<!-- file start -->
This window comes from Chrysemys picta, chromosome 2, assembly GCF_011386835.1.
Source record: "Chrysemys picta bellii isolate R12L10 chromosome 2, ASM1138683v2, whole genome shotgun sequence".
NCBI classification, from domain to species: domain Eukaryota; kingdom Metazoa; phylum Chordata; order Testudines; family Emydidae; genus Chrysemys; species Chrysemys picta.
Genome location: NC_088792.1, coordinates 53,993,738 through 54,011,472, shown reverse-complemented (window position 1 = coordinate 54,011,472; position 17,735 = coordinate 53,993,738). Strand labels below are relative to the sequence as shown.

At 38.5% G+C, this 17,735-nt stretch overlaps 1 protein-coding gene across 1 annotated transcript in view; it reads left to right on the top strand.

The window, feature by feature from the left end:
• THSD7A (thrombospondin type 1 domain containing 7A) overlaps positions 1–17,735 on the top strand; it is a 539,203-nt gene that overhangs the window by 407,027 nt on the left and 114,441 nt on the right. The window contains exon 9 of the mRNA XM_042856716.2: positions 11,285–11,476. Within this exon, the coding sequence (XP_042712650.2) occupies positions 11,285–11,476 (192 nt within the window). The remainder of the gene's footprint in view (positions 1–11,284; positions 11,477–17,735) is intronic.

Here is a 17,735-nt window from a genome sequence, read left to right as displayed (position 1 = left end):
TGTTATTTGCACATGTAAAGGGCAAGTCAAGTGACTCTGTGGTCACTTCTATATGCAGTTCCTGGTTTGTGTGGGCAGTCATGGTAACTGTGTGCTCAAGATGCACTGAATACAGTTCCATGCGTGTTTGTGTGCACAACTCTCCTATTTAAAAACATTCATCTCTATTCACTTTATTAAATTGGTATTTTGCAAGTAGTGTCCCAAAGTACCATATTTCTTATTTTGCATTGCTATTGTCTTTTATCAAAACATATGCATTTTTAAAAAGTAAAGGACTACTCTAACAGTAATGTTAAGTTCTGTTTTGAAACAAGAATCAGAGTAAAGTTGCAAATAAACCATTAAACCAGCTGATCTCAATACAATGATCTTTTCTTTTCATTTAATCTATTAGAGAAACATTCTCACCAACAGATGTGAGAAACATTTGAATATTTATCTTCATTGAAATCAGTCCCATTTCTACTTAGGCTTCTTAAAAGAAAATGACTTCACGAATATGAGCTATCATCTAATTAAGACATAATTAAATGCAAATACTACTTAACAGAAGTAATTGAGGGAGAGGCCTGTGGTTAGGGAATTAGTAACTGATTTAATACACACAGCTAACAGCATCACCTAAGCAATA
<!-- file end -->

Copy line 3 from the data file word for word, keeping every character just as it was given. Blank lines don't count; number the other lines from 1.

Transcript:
NCBI classification, from domain to species: domain Eukaryota; kingdom Metazoa; phylum Chordata; order Testudines; family Emydidae; genus Chrysemys; species Chrysemys picta.